he understanding of mitigation starts with the understanding of risk. In practice the participating partners of MiSRaR use different definitions of risk, derived from international literature. Comparison has shown that the various definitions ultimately amount to the same thing. The definitions only put different elements of the risk concept on the foreground. The two main definitions are:
Risk = probability x impact
Risk = hazard x vulnerability
An important distinction is that between the English terms risk and hazard, which in several languages both translate into the same word. Given the second definition the difference between a risk and a hazard lies in the vulnerability of the risk recipients: a potential hazard involves only the (likely) negative effect of an incident (disaster or crisis). The degree of vulnerability of people and the environment for such an effect determines whether this also amounts to a significant risk. To illustrate: a flooding itself can be seen as a hazard. However, if this occurs in an uninhabited area, without economic or ecological value, there is no or little risk.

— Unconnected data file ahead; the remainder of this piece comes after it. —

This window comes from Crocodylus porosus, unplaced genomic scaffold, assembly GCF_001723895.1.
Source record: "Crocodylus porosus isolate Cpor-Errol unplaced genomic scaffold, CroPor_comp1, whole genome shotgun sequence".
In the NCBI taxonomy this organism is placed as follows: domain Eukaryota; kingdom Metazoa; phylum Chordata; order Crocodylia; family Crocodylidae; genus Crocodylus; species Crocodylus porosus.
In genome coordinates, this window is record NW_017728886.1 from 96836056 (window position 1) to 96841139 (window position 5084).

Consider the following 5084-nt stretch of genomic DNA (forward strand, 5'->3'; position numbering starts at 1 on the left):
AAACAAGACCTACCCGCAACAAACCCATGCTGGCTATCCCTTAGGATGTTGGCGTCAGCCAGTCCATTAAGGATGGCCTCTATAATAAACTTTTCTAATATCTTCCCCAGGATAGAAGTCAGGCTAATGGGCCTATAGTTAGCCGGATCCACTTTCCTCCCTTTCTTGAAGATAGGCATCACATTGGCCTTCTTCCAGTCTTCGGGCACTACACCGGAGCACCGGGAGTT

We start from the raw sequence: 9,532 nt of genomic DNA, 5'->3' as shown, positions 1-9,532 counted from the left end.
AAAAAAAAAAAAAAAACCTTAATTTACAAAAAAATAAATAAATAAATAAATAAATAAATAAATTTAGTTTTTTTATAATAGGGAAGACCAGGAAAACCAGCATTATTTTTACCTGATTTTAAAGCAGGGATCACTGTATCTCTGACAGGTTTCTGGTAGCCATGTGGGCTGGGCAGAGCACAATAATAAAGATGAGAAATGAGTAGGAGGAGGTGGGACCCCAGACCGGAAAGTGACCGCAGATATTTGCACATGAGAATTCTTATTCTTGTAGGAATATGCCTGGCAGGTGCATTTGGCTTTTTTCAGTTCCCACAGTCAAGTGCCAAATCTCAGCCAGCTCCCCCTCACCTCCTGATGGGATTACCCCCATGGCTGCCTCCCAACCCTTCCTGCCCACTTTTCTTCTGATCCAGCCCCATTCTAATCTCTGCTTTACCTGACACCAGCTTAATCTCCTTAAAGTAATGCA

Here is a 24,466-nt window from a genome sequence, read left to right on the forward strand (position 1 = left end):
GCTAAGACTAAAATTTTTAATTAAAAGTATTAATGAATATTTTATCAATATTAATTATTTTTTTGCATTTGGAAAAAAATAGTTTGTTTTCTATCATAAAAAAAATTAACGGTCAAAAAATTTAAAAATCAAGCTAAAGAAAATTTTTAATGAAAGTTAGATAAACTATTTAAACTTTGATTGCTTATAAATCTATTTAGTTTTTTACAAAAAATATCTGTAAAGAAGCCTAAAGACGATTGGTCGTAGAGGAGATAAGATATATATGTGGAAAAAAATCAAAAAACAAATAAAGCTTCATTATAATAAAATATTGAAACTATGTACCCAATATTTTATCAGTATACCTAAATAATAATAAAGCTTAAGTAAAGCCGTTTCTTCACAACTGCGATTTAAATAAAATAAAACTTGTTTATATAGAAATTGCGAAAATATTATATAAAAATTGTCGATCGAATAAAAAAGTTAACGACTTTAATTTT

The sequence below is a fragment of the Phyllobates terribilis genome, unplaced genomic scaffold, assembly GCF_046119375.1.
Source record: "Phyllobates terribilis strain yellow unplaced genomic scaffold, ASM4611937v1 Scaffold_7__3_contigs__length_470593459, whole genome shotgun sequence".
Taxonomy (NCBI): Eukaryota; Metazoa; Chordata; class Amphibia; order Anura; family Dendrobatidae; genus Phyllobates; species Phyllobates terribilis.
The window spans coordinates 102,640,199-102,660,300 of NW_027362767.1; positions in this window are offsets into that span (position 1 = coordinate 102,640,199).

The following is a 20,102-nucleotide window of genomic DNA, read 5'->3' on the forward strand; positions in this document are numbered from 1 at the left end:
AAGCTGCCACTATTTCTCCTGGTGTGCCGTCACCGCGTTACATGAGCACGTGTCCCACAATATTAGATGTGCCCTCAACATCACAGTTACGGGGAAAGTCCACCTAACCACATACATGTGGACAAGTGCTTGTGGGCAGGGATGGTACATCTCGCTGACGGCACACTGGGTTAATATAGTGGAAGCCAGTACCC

Vulnerability is a composite concept, which consists of exposure and susceptibility. To illustrate: the extent to which buildings are vulnerable to a flood, depends both on the extent of the exposure (what is the height of the water?) and the degree to which it is actually truly affected by water (of what material and how solid is it built?).
The difference between the two definitions lies in the grouping of concepts. Combining these concepts creates the following aggregate definition: